Purpose: The purpose of this paper is to examine the relationship between distributive, procedural, interpersonal and informational justices on switching intentions.
Design/methodology/approach: Data were gathered on distributive, procedural, interpersonal, informational justices and switching intentions by means of a survey from prepaid mobile subscribers in Malaysia.
Findings: The results show that the effects of procedural justices on switching intentions were stronger than distributive and informational justices. However, the results did not indicate a significant relationship between interpersonal justice and switching intentions.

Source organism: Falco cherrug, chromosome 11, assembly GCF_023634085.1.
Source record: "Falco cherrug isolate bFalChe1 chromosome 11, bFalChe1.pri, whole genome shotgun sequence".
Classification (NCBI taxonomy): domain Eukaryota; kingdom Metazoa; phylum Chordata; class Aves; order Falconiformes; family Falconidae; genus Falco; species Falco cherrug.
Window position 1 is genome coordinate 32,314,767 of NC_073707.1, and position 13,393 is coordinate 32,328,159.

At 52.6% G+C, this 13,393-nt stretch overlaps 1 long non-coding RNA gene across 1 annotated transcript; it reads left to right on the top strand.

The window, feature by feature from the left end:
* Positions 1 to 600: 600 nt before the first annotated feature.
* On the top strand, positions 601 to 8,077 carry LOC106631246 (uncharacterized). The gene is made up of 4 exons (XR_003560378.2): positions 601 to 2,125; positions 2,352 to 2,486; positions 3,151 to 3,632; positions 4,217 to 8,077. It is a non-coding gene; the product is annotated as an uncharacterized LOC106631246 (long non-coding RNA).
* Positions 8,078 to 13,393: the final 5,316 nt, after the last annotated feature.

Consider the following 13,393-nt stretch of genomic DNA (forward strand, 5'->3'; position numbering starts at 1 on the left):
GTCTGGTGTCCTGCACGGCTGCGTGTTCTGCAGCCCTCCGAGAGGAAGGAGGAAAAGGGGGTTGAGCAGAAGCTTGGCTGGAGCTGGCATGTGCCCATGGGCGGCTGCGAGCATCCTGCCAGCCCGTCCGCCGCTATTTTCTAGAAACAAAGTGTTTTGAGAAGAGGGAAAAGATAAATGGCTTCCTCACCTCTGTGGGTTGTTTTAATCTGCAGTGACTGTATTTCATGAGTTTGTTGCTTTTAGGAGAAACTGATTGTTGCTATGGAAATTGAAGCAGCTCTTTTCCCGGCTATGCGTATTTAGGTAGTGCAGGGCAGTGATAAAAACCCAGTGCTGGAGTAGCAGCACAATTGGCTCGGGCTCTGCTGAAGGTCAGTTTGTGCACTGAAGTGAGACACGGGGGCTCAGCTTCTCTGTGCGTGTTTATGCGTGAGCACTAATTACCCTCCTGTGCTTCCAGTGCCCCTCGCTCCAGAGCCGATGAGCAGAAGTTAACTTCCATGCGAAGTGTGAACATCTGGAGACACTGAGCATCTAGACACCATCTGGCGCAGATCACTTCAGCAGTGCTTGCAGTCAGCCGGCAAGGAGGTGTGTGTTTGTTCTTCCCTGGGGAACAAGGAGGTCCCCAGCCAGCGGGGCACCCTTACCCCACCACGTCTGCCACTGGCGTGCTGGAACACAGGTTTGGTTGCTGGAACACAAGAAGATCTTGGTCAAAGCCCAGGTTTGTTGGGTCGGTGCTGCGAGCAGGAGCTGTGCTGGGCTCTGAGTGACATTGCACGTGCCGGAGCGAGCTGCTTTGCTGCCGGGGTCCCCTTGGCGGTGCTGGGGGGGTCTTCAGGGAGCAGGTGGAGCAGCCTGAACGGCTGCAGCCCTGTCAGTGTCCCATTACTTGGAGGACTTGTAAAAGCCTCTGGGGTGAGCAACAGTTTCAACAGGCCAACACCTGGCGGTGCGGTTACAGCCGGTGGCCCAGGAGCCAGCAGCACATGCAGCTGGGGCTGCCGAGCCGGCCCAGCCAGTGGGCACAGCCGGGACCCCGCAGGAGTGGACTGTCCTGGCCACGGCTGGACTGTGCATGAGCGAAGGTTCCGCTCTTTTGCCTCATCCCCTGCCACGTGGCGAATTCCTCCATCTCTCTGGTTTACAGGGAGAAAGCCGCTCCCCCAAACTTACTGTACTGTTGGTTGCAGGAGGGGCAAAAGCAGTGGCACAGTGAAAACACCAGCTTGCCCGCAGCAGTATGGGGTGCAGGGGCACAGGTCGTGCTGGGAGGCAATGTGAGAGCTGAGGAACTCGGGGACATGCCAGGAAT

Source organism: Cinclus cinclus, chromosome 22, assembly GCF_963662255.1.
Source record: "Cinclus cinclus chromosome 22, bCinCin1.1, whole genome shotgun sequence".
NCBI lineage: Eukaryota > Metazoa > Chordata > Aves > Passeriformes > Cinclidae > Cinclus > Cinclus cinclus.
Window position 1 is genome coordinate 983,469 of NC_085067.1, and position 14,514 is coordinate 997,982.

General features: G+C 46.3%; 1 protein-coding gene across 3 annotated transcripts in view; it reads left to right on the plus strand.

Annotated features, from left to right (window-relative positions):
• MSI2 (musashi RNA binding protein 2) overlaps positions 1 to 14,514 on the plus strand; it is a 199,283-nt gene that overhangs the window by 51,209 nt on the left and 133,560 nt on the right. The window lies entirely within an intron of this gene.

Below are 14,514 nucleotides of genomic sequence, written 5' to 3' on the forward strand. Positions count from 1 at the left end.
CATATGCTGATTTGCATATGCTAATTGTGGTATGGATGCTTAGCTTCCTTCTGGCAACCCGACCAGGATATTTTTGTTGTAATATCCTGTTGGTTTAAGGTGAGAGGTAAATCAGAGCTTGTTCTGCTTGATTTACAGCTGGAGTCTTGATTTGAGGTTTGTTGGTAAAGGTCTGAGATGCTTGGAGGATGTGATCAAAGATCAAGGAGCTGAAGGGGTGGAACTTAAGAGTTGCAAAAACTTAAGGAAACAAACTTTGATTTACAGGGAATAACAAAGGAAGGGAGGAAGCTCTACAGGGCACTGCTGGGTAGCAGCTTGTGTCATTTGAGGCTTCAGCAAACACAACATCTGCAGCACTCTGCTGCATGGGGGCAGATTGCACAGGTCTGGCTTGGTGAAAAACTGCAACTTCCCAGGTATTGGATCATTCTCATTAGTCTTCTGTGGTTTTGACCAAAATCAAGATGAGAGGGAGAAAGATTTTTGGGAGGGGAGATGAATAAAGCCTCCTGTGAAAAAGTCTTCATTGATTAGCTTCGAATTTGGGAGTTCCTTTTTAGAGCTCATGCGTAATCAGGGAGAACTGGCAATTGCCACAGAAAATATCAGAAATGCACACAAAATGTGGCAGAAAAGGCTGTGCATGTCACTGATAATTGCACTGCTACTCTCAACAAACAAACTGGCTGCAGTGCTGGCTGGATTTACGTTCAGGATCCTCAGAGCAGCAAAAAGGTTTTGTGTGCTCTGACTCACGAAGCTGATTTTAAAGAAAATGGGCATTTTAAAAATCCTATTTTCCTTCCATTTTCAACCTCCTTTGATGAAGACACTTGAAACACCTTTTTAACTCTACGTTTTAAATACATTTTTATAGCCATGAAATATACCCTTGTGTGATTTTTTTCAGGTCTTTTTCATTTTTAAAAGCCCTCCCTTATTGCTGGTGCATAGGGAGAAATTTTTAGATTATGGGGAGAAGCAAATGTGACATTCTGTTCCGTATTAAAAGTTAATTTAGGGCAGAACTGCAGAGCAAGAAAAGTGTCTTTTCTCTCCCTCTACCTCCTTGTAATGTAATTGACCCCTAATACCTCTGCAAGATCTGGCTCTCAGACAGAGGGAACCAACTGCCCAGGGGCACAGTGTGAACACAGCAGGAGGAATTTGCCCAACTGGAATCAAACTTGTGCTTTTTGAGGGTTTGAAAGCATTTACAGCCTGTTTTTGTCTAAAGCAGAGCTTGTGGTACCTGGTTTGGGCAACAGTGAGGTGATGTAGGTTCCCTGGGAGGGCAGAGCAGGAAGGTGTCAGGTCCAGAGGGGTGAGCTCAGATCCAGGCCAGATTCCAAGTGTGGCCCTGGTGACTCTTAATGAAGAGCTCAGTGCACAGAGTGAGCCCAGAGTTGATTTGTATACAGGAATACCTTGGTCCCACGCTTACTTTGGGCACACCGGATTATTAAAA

Research limitations/implications: The paper examines only one service context; consequently, the results cannot be generalized for other services in the industry.
Practical implications: The results of this study are useful for Malaysian marketing practitioners in the overly saturated and highly competitive mobile telecommunication industry.
Originality/value: Unlike previous studies, the paper incorporates a fourth dimension of justice – informational justice – into the service recovery literature. Although prior studies have investigated the relationship between perceived justice and positive behavioral intentions, there is no specific study currently investigating the relationship between perceived justices and negative outcomes.